'The Edinburgh Festival' - and the Fringe that it inspired - has been the hub for numerous 'culture wars' since its inception in 1947. This book is the first major study of the origins and development of this leading annual arts extravaganza, examining a moving stage of debate on such issues as the place of culture in society, the practice and significance of the arts, censorship, the role of organised religion, and the meanings of morality. From the beginning, the Edinburgh International Festival sought to use culture to bolster European civilisation. For this it was considered for the Nobel Peace Prize in 1952. Culture was seen by churches as a 'weapon of enlightenment', by the labour movement as a 'weapon in the struggle', and by the new generation of artistic entrepreneurs coming to the fore in the 1960s as a means of challenge and provocation. High-profile controversies resulted, such as the nudity trial of 1963 and the scandal over a play about bestiality in 1967. These ideas, conservative and liberal, elite and diverse, traditional and avant-garde, have all clashed every August in Edinburgh, making the Festivals an effective lens for exploring major changes in culture and society in post-war Britain.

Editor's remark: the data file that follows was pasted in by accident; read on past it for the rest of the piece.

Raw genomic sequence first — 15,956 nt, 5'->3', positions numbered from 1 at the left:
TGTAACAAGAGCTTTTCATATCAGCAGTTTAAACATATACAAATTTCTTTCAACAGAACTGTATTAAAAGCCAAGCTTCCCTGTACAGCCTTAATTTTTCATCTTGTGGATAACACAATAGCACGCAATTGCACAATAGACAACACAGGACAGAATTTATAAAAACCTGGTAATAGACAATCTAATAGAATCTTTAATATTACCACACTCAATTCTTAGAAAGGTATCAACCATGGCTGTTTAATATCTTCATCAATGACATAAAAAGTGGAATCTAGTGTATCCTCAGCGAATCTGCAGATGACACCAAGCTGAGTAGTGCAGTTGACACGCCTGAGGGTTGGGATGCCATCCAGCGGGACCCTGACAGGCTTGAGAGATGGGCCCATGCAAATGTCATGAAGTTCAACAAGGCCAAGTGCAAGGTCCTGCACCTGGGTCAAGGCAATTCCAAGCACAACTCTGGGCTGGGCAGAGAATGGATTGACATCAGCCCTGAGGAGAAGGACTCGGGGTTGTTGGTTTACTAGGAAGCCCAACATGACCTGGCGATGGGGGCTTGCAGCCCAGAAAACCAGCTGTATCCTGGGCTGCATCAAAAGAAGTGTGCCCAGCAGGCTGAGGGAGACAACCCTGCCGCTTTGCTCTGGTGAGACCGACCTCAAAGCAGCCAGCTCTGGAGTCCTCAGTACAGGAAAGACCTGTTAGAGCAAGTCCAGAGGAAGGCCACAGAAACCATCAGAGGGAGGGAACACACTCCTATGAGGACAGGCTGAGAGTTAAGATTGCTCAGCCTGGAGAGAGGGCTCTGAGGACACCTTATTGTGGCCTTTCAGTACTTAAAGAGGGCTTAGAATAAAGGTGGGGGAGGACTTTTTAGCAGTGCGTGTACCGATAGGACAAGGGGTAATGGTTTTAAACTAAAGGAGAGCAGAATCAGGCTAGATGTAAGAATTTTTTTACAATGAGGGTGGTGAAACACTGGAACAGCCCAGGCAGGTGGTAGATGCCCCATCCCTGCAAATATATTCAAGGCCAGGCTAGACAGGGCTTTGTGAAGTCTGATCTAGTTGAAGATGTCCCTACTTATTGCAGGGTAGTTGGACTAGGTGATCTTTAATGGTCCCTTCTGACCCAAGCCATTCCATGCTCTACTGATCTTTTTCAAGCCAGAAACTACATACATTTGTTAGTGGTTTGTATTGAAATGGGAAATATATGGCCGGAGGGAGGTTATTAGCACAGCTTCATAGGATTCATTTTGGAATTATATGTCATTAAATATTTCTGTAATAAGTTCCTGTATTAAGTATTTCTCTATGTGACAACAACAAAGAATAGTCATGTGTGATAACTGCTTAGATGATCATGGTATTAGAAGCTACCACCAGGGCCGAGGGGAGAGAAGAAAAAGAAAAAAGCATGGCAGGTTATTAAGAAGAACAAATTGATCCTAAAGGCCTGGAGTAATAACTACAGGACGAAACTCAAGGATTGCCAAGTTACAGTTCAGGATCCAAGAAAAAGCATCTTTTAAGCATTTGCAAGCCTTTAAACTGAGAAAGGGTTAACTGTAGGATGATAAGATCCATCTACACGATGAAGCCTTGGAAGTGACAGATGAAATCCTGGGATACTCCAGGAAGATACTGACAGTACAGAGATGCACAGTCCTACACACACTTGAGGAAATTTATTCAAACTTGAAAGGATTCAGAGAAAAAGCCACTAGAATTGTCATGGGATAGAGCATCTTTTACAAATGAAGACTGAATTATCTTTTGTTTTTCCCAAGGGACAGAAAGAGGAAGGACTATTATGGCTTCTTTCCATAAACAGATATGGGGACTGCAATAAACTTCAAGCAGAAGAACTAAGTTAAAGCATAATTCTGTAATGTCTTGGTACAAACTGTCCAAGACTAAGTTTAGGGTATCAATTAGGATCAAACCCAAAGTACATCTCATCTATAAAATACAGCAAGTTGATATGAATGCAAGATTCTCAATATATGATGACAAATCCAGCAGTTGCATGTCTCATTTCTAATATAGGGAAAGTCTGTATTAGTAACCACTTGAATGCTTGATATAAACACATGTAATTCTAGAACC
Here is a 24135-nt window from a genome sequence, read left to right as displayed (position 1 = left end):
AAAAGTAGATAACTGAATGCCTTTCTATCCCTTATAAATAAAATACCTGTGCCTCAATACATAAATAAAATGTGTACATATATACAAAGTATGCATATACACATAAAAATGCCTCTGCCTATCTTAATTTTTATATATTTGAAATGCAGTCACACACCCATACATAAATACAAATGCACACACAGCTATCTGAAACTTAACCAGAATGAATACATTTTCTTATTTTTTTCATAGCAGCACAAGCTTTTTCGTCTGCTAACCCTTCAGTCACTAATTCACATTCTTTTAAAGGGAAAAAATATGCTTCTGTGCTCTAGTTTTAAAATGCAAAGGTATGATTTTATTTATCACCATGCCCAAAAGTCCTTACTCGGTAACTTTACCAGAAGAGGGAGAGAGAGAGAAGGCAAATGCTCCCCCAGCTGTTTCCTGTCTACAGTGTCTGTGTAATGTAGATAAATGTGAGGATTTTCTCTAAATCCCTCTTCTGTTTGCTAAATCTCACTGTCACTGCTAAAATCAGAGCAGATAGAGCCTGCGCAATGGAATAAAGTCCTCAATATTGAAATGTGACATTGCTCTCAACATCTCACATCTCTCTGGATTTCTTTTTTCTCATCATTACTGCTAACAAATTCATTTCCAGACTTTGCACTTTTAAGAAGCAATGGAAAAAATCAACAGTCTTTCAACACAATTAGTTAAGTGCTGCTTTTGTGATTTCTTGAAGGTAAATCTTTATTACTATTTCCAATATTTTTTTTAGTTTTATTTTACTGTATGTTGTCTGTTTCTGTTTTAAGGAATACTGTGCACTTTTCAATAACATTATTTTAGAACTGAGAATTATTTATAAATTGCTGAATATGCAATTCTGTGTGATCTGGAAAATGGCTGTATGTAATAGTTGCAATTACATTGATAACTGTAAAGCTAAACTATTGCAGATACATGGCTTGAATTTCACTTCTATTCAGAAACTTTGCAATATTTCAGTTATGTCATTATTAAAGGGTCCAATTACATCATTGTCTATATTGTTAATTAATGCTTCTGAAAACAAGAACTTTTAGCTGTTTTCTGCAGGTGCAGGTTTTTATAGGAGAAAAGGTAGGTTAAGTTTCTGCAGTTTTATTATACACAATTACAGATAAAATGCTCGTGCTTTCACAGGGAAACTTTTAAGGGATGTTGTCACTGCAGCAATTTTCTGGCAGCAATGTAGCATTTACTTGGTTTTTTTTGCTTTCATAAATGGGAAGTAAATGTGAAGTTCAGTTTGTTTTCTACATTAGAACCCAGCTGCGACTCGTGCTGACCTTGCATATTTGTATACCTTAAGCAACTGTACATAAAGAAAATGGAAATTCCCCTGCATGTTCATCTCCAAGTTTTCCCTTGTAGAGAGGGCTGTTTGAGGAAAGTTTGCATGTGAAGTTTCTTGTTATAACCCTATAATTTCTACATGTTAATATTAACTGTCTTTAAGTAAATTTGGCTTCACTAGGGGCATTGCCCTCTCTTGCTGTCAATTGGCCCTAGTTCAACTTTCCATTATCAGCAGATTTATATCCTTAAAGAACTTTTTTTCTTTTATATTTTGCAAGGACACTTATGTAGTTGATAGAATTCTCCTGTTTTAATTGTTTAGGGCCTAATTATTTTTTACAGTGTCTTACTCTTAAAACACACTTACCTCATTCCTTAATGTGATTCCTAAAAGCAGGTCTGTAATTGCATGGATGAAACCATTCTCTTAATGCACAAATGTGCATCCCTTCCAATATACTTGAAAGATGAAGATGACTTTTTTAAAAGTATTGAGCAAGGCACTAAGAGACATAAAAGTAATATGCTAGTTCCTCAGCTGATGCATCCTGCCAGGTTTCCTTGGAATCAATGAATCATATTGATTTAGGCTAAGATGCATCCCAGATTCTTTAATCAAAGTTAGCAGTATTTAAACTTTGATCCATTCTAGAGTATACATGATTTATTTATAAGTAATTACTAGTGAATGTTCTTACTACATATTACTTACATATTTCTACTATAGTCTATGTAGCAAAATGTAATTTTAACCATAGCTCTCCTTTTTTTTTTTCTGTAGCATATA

Edinburgh Festivals: Culture and Society in Post-war Britain
Edinburgh University Press
Culture and Society in Post-war Britain